International Summer Camp in Canada

Table of Contents

  1. How to choose a camp?
  2. Is my child ready for camp?
  3. How to prepare a first time camper for camp?
  4. Do the owners have more than one camp?
  5. Is it a new camp?
  6. What are the natural surrounding of the camp like?
  7. Who do you hire as counselors?
  8. Is my child likely to have problems adapting to the camp because of being in a French-speaking environment?
  9. Is it likely that my child will constantly be in the company of other English-speaking children and therefore not improve in French at all?
  10. Are the sleeping quarters more like a college dorm, or cabins? Are showers in a different hut?
  11. Can a vegetarian come to the camp?
  12. Can a 9-year-old child come to the camp?
  13. Do boys and girls live together?
  14. Can I visit the camp?
  15. Are there activities for parents near the camp?
  16. Do the children go to church?

more questions

Is my child ready for camp?

Children are ready for new experiences at different stages. The following questions can help you gauge whether this summer is the summer your child will start camp.

  • What is your child's age?
    Children under age ten may not adjust easily to being away from home especially in a different cultural environment. Consider the day camp experience and a one-week stay at a local camp to prepare them for an international camp experience.
  • How did your child become interested in camp? Does your child talk about camp on a sustained basis? How much persuasion is necessary from you?
  • Has your child had positive overnight experiences away from home? Visiting relatives or friends? Were these separations easy or difficult?
  • What does your child expect to do at camp?
    Learning about the camp experience ahead of time allows you to create positive expectations.
  • Are you able to share consistent and positive messages about camp?
    Your confidence in a positive experience will be contagious.

How to prepare a first time camper for camp

Overnight sleepovers

Start to prepare your children for their first camping experience right away by planning overnight sleepovers, first with relatives, then with friends. Anything from a sleepover at a relative's house to actually going away for a weekend to a friend's house.

Building independence

Building independence at home is another important step. Do that by training your children to do basic daily tasks such as brushing their teeth, getting dressed, washing their hair, doing laundry and putting on sun screen and bug spray.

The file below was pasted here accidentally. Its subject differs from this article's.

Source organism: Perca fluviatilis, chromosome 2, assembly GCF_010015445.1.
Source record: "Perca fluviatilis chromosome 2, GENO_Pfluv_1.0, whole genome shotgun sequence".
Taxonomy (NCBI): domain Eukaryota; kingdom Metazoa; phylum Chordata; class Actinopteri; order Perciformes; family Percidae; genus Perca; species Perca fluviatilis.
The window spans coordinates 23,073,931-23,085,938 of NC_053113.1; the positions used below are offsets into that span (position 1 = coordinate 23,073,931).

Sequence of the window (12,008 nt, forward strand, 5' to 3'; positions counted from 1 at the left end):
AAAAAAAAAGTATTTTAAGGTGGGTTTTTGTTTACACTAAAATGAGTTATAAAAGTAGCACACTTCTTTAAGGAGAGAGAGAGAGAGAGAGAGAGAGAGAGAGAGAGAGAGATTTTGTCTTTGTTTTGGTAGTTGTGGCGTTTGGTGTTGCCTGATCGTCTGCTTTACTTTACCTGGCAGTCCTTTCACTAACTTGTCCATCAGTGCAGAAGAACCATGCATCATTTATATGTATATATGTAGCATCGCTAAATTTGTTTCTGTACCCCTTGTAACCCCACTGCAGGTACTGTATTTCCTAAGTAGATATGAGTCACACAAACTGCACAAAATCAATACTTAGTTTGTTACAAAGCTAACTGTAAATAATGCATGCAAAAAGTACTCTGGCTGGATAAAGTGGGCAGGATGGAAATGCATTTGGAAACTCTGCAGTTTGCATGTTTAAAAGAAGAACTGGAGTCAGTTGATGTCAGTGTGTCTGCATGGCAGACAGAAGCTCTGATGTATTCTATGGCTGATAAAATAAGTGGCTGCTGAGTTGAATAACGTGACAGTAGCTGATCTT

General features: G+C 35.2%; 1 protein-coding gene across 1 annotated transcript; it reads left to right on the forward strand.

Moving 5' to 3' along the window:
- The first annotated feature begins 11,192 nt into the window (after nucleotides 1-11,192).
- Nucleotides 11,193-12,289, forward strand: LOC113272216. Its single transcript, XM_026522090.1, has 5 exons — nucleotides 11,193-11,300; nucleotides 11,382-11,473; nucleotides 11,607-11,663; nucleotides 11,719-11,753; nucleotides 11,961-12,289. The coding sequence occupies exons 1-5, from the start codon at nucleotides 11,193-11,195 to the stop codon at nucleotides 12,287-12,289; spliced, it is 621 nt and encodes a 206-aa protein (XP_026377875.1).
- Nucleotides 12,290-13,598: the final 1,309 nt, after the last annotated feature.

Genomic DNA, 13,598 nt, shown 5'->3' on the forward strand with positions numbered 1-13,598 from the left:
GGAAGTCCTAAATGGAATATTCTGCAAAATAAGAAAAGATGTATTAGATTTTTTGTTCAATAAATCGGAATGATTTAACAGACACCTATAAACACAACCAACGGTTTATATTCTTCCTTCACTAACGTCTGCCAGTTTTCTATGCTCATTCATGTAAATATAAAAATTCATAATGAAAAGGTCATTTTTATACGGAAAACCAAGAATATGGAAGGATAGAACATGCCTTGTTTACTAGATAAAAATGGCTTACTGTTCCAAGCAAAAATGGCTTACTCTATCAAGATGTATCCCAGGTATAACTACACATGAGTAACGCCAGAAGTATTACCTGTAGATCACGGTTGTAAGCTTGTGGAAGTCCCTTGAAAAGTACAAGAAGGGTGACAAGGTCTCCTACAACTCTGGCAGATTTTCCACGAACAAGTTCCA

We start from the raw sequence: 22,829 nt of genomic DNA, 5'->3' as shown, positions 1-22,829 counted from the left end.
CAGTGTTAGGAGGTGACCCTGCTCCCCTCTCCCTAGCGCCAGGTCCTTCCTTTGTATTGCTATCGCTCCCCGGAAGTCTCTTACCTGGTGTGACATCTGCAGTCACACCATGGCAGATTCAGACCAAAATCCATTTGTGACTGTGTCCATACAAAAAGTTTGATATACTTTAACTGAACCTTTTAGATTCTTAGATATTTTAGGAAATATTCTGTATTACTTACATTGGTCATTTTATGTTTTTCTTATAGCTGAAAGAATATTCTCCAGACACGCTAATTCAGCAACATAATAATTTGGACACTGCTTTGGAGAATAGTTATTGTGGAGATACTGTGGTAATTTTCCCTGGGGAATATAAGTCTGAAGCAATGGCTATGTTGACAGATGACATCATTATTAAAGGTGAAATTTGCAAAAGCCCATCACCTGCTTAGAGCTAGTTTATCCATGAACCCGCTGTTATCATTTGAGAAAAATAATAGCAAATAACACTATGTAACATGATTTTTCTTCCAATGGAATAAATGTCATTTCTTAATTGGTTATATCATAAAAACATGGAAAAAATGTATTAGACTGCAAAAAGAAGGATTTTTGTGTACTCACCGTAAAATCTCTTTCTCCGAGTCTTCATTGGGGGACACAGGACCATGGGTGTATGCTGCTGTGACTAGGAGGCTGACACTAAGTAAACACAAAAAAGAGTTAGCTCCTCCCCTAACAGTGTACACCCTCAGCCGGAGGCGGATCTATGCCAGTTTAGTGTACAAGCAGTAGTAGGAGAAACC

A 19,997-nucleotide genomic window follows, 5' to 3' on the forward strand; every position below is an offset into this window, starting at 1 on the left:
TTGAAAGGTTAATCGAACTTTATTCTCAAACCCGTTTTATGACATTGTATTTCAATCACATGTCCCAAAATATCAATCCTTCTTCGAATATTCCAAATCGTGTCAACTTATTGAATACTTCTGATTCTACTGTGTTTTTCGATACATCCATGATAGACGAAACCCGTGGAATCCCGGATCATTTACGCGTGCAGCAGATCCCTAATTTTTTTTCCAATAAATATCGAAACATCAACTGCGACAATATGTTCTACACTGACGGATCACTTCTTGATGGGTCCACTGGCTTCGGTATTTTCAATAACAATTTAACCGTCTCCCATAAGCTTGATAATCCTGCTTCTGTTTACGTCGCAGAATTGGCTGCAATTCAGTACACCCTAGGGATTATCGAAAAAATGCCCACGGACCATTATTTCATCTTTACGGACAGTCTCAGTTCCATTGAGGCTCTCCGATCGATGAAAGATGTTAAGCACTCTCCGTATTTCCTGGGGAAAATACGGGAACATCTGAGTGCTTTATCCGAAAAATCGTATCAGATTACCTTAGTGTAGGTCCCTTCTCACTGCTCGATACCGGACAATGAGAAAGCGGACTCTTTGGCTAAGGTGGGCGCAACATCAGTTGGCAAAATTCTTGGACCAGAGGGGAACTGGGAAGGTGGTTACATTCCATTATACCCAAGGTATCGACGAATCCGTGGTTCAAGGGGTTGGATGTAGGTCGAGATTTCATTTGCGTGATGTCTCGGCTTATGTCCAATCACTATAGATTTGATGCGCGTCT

Especially with younger children, camp counselors will check to make sure campers apply bug spray and sun screen, but your child will feel more grownup and ready to be away if s/he can do it himself/herself.

It's important to train children to take responsibility for themselves for their own sake and not as a favour to Mom and Dad.

Social skills

One of the problems at camp can be a lack of social skills. In some cases, kids are homesick because they're not taught to be independent and do things on their own. They don't have any point of reference for being independent.

Another way to build independence and self-confidence is to have your child interact with adults he doesn't know in a safe environment. If you're grocery shopping together, send your child to a separate register (where you can see her) with money to pay for one item.

Pick the right camp

Picking the right camp in the first place helps ensure that camp is a positive experience. Just because your neighbor's athletic child enjoyed a camp doesn't mean your child will like the same type of camp. Your child may be low key, or more into the arts. Involving your child in the process of selecting the camp can help ease the anxiety. When kids have some control, they're empowered.

"I'll come to pick you up"

When you're getting ready to send your child to camp, don't try to reassure him/her by saying you'll come get him/her if s/he misses you too much. That's the worst thing you can say: when your child encounters an initial problem, the first reaction will be to ask to be picked up instead of finding a solution and growing up in the process.

Top Do's and Dont's for Preventing Homesickness

  1. Talk to your child about a time when you were homesick and what you did to get over it.

  2. In preparation for camp, send your child to stay with relatives overnight, then to a friend's place overnight.

  3. Teach your child to take a shower and wash properly; work on shampooing, teeth brushing; folding and putting clothes away ; and other daily tasks.

  4. Let your child help choose a camp where s/he will be comfortable.

  5. Start with a 2-week session - long enough for initial homesickness to wear off but not too long.

  6. Write an email to your child on the first day.

  7. Don't try to smuggle a cell phone into camp.

  8. Teach your child to share with others.

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